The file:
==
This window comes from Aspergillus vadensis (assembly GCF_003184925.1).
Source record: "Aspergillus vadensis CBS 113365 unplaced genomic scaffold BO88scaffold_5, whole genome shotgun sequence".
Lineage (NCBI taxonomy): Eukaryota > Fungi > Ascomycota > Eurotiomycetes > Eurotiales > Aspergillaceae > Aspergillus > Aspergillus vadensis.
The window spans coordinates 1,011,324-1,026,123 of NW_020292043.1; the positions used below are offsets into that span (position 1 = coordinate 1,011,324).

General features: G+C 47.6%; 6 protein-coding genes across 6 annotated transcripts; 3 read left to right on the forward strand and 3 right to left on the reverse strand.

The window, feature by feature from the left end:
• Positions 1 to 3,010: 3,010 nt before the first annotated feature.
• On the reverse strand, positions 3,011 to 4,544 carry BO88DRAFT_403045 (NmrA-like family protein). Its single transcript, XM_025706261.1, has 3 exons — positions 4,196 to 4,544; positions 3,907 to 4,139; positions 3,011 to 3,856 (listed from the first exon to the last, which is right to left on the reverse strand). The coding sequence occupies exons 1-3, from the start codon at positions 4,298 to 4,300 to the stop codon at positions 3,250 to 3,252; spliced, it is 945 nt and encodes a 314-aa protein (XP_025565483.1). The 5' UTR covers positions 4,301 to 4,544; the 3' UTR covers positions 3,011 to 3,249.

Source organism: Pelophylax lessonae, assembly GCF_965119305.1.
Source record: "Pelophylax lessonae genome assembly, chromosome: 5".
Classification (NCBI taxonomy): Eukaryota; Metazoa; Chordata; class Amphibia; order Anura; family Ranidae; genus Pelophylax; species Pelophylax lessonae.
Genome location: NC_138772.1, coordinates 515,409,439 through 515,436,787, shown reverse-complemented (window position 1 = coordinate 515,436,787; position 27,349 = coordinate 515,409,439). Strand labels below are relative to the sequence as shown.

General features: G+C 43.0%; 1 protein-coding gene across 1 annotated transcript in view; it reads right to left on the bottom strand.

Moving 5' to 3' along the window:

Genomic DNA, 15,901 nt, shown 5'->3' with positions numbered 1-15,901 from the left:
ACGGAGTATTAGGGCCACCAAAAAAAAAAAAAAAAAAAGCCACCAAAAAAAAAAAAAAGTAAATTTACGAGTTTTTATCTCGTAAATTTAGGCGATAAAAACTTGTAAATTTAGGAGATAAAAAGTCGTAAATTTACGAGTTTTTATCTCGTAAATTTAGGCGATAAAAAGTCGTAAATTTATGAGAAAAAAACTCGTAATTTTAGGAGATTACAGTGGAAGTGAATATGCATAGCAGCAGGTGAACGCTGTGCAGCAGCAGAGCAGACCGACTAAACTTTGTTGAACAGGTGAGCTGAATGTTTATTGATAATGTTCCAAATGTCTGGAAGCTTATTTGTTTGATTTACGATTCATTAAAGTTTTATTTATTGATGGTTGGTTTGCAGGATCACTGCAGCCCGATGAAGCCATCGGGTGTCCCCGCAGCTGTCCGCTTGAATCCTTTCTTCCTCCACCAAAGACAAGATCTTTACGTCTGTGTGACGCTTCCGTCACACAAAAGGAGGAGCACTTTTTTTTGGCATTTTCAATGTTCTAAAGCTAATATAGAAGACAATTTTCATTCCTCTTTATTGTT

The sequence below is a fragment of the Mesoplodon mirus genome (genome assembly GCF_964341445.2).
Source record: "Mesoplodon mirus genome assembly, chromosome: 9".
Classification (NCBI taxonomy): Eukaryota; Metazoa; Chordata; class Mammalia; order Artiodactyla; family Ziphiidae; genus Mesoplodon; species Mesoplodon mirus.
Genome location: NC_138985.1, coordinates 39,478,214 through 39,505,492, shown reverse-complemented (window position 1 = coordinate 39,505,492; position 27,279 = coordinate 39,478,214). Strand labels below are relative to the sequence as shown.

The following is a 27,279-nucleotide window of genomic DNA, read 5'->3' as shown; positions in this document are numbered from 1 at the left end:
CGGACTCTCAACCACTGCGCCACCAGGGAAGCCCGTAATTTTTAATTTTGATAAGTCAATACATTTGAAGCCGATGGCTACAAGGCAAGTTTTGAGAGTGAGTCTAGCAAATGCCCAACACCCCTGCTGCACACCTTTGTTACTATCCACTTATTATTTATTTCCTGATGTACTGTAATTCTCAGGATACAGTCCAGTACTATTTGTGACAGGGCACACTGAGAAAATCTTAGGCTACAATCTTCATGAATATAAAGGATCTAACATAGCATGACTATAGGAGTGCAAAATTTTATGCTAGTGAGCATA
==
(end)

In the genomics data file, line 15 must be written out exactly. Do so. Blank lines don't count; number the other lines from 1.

Genomic DNA, 15,901 nt, shown 5'->3' with positions numbered 1-15,901 from the left: